Be able to throw a second – and ideally a third pitch – for a strike, and you should be in good shape. When evaluating pitching potential, coaches tend to look for solid mechanics (with good balance), composure and confidence on the mound, good movement on your pitches, and the ability to locate the ball down in the strike zone.
Master a Change-up
As a pitcher, an important concept to know is relative velocity. Ultimately, your velocity is only as good as your ability to disrupt hitters’ timing. Not all fastballs are created equal. An 85-MPH pitch may be easy or extremely difficult to hit depending on how quickly the batter can track the pitch out of your hand, as well as the ball’s movement and zip, and your release point. For this same reason, a good change-up can be the most valuable pitch in your repertoire.
For a change-up to be effective, you need to throw it with the same arm action as your fastball; to the hitter, they should be indistinguishable. In addition, the change-up needs to be around (and ideally more than) 10 MPH slower than your fastball to be successfully deceptive. If you can “sell” the pitch properly, a 70-MPH change-up will make an 80-MPH fastball seem significantly faster. Hall-of-Famer Warren Spahn once said, “Hitting is timing. Pitching is upsetting timing.” When it comes to getting hitters to miss pitches, the ability to mix speeds is much more important than the ability to hit high velocities.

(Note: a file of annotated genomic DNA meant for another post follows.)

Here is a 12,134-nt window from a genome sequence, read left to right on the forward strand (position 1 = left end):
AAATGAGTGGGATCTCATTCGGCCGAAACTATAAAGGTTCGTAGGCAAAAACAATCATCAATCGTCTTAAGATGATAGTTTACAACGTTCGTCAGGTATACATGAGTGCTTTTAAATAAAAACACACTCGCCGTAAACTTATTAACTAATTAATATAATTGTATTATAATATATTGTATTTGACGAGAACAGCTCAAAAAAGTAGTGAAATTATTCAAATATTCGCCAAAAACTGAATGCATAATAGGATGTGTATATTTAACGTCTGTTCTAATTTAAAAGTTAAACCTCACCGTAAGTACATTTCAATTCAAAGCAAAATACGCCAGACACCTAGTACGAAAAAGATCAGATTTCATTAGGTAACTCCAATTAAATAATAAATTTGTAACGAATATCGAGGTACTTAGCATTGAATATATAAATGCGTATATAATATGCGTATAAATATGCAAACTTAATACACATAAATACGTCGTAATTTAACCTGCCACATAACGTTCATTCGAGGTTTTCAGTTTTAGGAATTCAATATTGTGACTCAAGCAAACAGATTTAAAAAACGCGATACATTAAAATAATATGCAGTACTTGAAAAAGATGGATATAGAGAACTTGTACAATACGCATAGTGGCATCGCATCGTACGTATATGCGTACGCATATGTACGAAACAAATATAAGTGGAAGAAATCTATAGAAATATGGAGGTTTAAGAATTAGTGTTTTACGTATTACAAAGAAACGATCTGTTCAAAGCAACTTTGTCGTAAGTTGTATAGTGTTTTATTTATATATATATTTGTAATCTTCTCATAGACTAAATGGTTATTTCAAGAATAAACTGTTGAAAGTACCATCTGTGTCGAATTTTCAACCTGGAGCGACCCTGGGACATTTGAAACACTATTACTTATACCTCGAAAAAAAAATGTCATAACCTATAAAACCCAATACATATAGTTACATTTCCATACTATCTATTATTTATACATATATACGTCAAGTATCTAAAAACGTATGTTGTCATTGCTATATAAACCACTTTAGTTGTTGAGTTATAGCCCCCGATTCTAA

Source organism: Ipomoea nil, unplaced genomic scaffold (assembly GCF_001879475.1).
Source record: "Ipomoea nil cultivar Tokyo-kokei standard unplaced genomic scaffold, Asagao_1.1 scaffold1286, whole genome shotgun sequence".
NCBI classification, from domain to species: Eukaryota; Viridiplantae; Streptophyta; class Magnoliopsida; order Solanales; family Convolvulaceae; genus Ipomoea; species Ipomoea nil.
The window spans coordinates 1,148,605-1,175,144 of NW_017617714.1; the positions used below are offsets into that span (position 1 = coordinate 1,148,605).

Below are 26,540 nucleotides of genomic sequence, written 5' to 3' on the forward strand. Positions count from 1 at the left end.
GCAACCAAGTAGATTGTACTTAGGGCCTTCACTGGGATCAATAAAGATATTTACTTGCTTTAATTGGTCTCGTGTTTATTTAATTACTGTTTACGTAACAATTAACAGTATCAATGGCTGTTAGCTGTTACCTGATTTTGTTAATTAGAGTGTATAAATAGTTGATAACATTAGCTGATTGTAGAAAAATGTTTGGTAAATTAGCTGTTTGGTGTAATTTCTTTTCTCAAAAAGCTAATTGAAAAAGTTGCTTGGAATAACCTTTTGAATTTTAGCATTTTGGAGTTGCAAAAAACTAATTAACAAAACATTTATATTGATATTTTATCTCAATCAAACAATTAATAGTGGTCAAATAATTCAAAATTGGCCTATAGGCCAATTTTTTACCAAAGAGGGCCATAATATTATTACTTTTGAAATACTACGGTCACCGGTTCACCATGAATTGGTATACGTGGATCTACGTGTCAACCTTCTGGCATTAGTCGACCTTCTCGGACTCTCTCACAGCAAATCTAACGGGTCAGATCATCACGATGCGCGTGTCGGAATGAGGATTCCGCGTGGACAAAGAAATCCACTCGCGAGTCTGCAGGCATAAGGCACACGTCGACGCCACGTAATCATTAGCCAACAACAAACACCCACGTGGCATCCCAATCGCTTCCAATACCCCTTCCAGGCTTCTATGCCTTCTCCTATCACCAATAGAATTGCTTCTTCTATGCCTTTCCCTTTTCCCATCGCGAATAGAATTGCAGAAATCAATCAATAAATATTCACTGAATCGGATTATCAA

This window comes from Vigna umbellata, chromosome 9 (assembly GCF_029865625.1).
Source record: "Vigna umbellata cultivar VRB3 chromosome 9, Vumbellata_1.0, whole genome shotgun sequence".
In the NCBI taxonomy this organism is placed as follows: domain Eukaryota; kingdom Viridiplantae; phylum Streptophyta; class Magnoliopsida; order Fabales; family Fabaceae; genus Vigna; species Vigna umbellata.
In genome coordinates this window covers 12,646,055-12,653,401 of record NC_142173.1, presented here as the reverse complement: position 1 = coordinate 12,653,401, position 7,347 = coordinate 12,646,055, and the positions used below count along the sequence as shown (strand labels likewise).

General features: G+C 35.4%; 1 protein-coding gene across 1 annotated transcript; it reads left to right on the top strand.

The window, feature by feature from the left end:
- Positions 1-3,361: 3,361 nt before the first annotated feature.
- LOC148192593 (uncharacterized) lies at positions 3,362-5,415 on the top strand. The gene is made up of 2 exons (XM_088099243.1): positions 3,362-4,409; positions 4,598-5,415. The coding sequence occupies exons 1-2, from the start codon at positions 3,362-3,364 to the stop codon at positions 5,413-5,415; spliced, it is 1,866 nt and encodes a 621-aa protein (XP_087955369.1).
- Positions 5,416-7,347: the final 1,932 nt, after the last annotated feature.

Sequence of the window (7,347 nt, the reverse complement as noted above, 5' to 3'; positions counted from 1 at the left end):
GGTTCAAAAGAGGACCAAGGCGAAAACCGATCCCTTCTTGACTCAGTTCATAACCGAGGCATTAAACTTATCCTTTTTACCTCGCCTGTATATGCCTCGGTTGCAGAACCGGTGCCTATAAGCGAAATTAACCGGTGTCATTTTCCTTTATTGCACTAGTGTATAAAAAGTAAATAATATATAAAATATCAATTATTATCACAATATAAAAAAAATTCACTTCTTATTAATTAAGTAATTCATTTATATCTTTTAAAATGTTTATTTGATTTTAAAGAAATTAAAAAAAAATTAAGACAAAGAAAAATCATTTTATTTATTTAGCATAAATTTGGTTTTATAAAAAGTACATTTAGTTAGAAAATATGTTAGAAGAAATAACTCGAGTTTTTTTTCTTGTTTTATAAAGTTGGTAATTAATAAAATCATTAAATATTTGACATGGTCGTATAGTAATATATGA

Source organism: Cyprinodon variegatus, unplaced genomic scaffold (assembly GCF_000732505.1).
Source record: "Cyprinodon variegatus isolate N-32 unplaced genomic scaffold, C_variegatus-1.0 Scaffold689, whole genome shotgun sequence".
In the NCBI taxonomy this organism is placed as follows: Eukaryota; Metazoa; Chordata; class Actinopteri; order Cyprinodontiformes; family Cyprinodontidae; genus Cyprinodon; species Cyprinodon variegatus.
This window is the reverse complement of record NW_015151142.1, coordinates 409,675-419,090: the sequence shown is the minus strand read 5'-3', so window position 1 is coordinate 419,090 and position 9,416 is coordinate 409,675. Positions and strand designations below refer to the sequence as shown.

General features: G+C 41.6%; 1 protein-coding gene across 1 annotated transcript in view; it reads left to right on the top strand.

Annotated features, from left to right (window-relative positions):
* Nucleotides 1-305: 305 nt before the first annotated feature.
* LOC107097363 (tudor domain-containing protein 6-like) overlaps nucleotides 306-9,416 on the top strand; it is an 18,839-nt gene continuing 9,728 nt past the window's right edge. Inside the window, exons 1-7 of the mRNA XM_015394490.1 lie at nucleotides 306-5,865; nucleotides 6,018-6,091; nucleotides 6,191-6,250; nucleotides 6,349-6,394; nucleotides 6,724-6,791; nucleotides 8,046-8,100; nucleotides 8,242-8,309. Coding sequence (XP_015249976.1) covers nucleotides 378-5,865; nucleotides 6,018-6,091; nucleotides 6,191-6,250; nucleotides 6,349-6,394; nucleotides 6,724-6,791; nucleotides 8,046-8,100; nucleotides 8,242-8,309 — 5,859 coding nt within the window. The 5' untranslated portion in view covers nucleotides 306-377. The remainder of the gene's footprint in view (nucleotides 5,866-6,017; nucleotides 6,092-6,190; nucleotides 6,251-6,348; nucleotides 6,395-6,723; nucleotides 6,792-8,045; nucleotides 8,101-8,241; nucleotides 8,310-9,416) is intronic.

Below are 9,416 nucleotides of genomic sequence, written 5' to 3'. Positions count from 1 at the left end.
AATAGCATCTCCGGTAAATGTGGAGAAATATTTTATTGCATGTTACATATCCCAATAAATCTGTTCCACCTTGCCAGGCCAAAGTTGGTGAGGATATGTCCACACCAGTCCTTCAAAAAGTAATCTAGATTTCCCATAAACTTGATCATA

Compete! Show Passion for the Game
Playing high school baseball is a significant time commitment, and not everyone is capable of juggling schoolwork, class, practice, travel, and everything else that goes into being a student-athlete. Don’t give your coaches any reason to think you cannot handle it. Go to class on time and maintain good relationships with your teachers. Come out to the field with enthusiasm and work your tail off every chance you get. Never give up on an at-bat, and don’t hang your head after an error. Show your coaches that you have the passion and work ethic necessary to be a valuable player.
When it comes to selecting from a group of players with similar talent levels, coaches will always choose the guys with which they would rather spend every afternoon on the field. Be likable. Show up on time, help with gear and field equipment. Be a good teammate, buy into your coach’s philosophies, take coaching and constructive criticism well, and constantly work to improve yourself. Coaches love coaching players like that. Ultimately, if you can’t wow anyone with your bat, your legs or your arm, do everything you can to make your coaches think, “I want this kid on my team.”